1 move each NL Central team should make

With the lack of win-now moves made by National League Central teams this offseason, it is easy to forget that the division provided four postseason teams last year. Sure, only one of them won a playoff game — the Cardinals, who won only one — but still, a quarter of

With the lack of win-now moves made by National League Central teams this offseason, it is easy to forget that the division provided four postseason teams last year. Sure, only one of them won a playoff game — the Cardinals, who won only one — but still, a quarter of last year’s 16-team postseason field came from the NL Central. They’re hardly irrelevant.

One would think that each NL Central team will have to end up making some moves, any moves, before the season begins. In that spirit of hope and optimism, here’s a look at one move each team could make, with players still on the free-agent market, that would help their club heading into 2021 … and is still reasonable given the team’s apparent strategy. (Sorry, this means no Trevor Bauer back to Cincinnati.)

This isn’t idle chatter. One of these teams is going to end up winning this division and reaching the postseason, after all. It might not be four this time, but without question, despite all appearances, this division matters.

Cubs: Sign Chris Archer
The Cubs are clearly not going to be big spenders this winter: They just traded away a No. 1 starter (Yu Darvish) under a relatively reasonable contract from a team that won the NL Central in 2020. So expecting them to go after one of the top remaining starters is probably shortsighted.

But Archer makes a ton of sense. He probably won’t cost much, given that he missed all of 2020 while recovering from thoracic outlet syndrome, and he hasn’t really been an above-average pitcher since … ’15? Still, though, Archer’s strikeout rate has always been good, even when he’s struggled, and he clearly has everything to gain from a make-good contract. And hey, he was in the Cubs’ organization, until they traded him in a package for Matt Garza in January 2011. Maybe Chicago is the team that can finally get him right.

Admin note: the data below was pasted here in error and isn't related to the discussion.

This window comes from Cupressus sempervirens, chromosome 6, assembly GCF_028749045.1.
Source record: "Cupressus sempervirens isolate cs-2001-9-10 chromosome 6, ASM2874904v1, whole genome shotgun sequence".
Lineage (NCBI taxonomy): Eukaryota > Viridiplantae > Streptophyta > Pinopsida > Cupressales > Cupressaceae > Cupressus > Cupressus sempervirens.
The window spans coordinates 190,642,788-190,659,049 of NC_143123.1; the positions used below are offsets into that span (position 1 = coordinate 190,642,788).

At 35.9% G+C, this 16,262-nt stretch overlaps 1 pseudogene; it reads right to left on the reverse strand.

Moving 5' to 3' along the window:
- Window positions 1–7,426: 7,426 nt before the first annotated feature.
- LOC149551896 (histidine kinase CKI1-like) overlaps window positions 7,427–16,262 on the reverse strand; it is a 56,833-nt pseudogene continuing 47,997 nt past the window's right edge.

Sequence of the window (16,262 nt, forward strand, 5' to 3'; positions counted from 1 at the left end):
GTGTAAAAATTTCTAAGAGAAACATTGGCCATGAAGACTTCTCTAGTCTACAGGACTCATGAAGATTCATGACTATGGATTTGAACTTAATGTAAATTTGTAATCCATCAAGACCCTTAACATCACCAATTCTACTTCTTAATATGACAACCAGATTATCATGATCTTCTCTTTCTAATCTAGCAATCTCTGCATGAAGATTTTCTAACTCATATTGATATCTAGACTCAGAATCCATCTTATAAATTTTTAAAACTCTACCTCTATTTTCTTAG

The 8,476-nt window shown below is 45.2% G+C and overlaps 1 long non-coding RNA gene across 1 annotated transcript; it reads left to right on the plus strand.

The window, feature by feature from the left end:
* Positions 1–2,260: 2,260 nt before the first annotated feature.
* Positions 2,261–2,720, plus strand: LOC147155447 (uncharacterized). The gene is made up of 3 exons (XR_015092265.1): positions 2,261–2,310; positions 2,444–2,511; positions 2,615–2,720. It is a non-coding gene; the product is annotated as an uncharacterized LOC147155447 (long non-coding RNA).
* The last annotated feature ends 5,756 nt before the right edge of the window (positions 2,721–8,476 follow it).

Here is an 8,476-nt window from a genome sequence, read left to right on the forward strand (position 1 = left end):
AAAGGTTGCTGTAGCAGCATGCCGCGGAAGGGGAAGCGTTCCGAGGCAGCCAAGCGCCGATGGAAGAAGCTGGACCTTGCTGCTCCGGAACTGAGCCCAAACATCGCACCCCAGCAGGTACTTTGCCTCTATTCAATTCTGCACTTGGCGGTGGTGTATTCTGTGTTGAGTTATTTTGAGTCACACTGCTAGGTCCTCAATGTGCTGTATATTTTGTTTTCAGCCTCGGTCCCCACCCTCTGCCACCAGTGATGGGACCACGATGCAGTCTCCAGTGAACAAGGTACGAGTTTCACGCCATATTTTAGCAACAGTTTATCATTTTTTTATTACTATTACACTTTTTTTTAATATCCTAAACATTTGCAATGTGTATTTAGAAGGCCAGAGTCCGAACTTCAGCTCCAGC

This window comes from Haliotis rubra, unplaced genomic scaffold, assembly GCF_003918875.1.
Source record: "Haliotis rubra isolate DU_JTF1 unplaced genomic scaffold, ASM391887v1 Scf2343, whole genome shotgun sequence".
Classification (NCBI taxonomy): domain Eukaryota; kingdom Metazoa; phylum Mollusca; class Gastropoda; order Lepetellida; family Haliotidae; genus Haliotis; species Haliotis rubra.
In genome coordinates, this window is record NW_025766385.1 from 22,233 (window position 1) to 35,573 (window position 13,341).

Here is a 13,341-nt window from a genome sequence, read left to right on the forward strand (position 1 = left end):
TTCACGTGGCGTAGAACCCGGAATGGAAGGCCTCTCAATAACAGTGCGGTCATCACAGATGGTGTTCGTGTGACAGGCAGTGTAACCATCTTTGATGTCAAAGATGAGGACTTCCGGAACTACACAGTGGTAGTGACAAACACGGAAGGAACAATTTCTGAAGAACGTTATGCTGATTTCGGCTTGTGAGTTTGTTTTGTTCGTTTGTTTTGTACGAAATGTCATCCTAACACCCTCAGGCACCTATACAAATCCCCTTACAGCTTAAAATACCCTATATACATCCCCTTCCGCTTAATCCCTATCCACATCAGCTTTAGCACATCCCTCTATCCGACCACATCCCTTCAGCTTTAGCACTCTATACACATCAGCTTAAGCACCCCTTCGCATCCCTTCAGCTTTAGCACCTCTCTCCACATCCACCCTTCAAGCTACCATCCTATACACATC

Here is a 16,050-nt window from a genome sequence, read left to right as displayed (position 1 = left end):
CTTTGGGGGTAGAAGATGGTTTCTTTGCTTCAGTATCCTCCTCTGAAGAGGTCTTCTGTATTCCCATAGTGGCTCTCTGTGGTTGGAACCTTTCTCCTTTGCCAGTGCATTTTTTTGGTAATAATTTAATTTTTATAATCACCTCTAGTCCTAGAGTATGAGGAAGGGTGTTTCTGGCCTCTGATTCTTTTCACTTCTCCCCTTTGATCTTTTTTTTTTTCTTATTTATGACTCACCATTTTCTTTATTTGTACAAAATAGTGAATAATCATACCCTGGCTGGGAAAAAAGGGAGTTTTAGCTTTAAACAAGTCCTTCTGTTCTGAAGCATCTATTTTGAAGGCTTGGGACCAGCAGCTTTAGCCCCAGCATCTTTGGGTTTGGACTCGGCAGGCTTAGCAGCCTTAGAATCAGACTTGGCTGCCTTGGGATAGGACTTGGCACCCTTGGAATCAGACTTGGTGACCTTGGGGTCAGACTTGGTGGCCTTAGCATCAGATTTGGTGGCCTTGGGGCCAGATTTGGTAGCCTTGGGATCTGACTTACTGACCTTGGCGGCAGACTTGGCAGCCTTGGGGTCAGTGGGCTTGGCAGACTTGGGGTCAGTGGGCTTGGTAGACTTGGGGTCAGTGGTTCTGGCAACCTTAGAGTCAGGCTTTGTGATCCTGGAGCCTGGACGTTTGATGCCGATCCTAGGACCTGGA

Cardinals: Sign Joc Pederson
The market seems to be cratering on Pederson, who, with some justification, seems to be seen too much as a platoon player to be given starting-outfielder money. But this is where the Cardinals’ outfield weaknesses and strengths work together well.

St. Louis has a bunch of outfielders: Dylan Carlson, Tyler O’Neill, Harrison Bader, Dexter Fowler, Lane Thomas, Justin Williams and even Austin Dean. The problem is that you cannot, at this point, trust any of them (save for maybe Carlson) to be an everyday player. This could have precluded the Cardinals from going after someone like Michael Brantley, but it could make them perfect for Pederson, who would basically play every game against right-handed pitchers and be mixed and matched against lefties. (O’Neill, Bader and Thomas all hit right-handed.)

And more than anything, the Cardinals need power. Pederson certainly provides that. Can the market get low enough for the Cards to get involved? After the signings of George Springer (by Toronto) and Brantley (by Houston), perhaps Pederson’s options are clarifying.

Reds: Sign Didi Gregorius
Gregorius probably would make the Reds’ lineup a little too left-handed heavy, and all told, Andrelton Simmons might have been a better fit, but he’s now headed to Minnesota. Gregorius — who made his big league debut with Cincinnati in 2012 — is the last notable shortstop standing.

Gregorius is still better than putting Jose Garcia out there every day, and he’s an ideal one-year stopgap. And it’s not like this offense couldn’t use the help.

Brewers: Sign Maikel Franco
It’s difficult to imagine the Brewers keeping Luis Urías as their third baseman. (It doesn’t even sound like president of baseball operations David Stearns believes they will.) It’s hard to see the Crew going big after Justin Turner, but Franco makes some sense, no?

Franco had a nice rebound year with Kansas City in 2020, and the further away we get from his Philadelphia years, when he felt like a failed phenom, the more you can appreciate what he gives you, rather than being frustrated with what he doesn’t. He doesn’t miss much time (he played all 60 games last year), he is solid, if unspectacular, with the glove and he has a little more pop than you might think. And he’s entering his age-28 season, so he’s not old. This might be the most obvious move on this list.

Pirates: Sign Mark Melancon
If the Pirates are focused solely on building up their farm system, how about a reunion with their closer from their mid-2010s heyday? He’d clearly like to remain a closer, was decent in ’20 and is exactly the sort of arm that teams get a little too desperate for at the Trade Deadline.

Could Pittsburgh get a mid-level prospect for Melancon if he has a good year? Why not give it a shot? It’s fair to say he won’t be all that expensive, given that he turns 36 in March. And he did always look great in that uniform.